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Upcoming Webinar

Webinar – True Partners: Accessing Actionable Data in WC through More Transparent, Collaborative Vendor Relationships

Learn how good, collaborative vendor relationships can help you access meaningful data and improve claims outcomes.
By: | October 23, 2014 • 1 min read

Presenters

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Overview

Webinar Sponsor

Everyone agrees that gaining access to meaningful, actionable data in a timely manner is one of the keys to balancing return on investment and achieving great workers’ compensation claims outcomes. But getting to that goal is easier said than done. 

Time and again, we hear stories about the frustrations claims executives experience in getting the data that they want, when they want it: Whether that be from carriers, pharmacy benefit managers, or medical service providers. 

In this November, 2014 webinar, Patty Hostine, a 2014 Risk All Star and Responsibility Leader® and the US Director of Disability Management with Flex N Gate, will discuss her approach to creating effective relationships with vendors that stress the importance of timely data transparency. 

Patty will be joined by Jerry Poole, the president and CEO of Acrometis, a claims processing software provider that uses technology to break down the barriers to the safe, effective transmission of actionable claims data.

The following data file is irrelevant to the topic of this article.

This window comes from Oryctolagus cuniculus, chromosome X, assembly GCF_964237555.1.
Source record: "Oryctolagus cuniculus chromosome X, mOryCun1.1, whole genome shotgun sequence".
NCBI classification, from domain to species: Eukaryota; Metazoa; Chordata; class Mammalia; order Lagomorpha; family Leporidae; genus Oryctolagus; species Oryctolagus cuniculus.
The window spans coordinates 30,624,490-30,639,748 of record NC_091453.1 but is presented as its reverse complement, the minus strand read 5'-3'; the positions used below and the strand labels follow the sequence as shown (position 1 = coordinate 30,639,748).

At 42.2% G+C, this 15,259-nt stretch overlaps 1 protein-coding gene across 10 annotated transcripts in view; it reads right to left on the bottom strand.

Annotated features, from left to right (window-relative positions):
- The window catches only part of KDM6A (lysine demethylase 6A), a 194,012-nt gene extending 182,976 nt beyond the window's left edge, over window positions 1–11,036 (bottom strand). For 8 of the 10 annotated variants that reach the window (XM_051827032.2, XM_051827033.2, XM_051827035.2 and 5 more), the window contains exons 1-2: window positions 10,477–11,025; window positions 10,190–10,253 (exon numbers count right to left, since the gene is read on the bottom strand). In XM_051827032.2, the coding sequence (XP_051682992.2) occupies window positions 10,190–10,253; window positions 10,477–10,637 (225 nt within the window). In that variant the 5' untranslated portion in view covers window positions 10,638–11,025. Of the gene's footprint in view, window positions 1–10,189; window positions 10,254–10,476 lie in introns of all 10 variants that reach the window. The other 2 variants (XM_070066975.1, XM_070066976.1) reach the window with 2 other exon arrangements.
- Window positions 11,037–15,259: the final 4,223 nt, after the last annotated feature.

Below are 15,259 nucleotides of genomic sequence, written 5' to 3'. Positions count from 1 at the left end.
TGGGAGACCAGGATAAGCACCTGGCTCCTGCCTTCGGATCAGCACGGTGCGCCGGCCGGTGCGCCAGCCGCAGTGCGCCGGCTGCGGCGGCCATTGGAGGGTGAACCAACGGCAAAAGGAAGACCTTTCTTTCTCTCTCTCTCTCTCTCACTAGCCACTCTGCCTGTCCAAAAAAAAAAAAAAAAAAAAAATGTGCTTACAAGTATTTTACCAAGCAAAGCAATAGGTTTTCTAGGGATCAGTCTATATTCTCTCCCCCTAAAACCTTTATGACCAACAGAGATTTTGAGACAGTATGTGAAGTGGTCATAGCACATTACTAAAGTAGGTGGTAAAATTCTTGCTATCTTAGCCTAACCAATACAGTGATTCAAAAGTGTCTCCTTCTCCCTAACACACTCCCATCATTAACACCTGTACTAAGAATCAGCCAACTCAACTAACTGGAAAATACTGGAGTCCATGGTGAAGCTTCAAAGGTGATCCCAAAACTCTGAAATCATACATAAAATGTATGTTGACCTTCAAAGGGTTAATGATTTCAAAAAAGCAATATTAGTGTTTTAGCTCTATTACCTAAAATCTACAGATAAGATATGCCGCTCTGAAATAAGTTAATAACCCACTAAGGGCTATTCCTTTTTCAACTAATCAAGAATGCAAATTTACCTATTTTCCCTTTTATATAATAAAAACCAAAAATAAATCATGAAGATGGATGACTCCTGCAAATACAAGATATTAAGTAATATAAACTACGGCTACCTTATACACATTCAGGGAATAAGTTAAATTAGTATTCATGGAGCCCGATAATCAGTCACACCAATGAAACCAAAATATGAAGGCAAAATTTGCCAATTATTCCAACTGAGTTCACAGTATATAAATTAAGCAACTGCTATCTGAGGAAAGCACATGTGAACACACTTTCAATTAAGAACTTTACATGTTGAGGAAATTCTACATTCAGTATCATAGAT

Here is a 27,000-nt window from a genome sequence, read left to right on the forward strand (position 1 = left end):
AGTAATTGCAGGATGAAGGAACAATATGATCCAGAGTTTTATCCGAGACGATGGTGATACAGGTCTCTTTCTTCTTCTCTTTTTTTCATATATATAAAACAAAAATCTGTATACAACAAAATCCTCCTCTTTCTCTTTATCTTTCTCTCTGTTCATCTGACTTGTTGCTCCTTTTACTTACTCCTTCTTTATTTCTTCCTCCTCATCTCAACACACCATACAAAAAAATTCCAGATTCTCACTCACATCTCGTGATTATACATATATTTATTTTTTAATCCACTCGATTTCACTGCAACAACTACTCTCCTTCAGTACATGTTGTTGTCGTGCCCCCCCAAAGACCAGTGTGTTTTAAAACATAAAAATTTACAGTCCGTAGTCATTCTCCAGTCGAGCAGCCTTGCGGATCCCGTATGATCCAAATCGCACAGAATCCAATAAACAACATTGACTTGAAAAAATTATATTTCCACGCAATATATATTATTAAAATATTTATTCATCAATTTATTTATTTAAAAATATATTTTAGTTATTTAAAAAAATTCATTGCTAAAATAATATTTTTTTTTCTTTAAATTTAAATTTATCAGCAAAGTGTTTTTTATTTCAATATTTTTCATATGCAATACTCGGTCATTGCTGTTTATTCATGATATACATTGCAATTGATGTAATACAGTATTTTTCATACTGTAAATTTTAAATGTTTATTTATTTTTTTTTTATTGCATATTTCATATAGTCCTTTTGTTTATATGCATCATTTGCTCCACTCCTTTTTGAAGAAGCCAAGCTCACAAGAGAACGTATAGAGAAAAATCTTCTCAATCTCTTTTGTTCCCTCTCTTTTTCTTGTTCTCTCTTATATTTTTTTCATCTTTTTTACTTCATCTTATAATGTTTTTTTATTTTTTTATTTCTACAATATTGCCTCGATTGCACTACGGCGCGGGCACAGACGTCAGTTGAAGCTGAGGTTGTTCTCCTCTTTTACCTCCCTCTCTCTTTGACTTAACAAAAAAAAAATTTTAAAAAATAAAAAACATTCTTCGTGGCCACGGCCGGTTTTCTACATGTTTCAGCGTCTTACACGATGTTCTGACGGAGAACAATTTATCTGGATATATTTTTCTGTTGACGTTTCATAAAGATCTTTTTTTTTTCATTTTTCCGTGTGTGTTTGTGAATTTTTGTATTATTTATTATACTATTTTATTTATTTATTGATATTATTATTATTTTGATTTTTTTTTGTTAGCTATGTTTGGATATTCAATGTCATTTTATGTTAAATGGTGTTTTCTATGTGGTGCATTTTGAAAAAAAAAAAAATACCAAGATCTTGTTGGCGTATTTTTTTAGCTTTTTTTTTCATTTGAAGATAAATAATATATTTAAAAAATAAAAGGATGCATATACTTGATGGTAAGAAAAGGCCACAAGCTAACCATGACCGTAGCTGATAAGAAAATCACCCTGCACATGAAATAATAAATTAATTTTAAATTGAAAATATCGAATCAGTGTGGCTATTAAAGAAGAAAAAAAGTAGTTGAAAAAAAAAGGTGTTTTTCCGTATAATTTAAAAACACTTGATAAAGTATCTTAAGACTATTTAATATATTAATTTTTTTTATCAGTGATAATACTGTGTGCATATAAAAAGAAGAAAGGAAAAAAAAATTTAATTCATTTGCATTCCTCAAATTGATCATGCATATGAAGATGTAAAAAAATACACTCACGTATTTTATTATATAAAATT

Hostine and Poole will discuss: 

  • What types of data are critical to risk managers in reducing their cost of risk and how to overcome the challenges in obtaining the data, especially when it resides with partners.
  • Using data from multiple sources to create a meaningful risk picture.
  • The responsibilities of all involved in the gathering and sharing of critical data, including the employer. This includes effective communication with payers on what data is important to your program and creating expectations on when and how you want that data delivered.
  • Defining and branding your program and its goals so that a productive environment is created for all participants while a high level of partner accountability is achieved.
  • Understanding the benefits to everyone, including vendors, when they cooperate and provide data that risk managers are looking for.
  • How to work with data to make lasting changes to your cost of risk, including what key data risk managers should be using but probably aren’t.

Space is limited, so register today!

 Webinar Date: Thursday, November 13th, 2014, 1:00pm ET Webinar_YesAttendWebinar_NoAttend

Dan Reynolds is editor-in-chief of Risk & Insurance. He can be reached at dreynolds@lrp.com.
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Ebola in the Workplace

Ebola’s Impact on the Health Care Industry

Though risk to US health care workers remains low, an Ebola outbreak could pose a workers’ comp risk to the industry.
By: | October 17, 2014 • 6 min read
Ebola

Now that a second nurse at Texas Presbyterian Hospital in Dallas has been infected with the Ebola virus, the risk to U.S. health care workers has been thrown into the limelight.

“Health care workers are at more risk than any other worker,” said Ron Leopold, M.D., health outcomes practice leader for Willis North America. “But I think there is an overwhelming tendency for all of us and the national media to overblow the risk.”

The virus is highly contagious, but only through direct contact with an infected person. “That’s a very small number of health care workers in this country,” he said. “Being alerted to what’s going on but not alarmed is critical.”

“Being alerted to what’s going on but not alarmed is critical.” — Dr. Ron Leopold, health outcomes practice leader, Willis North America

However, as more doctors, nurses and other clinical staff are exposed to the virus, the potential spread of Ebola on U.S. soil could pose a considerable workers’ comp risk for the health care industry.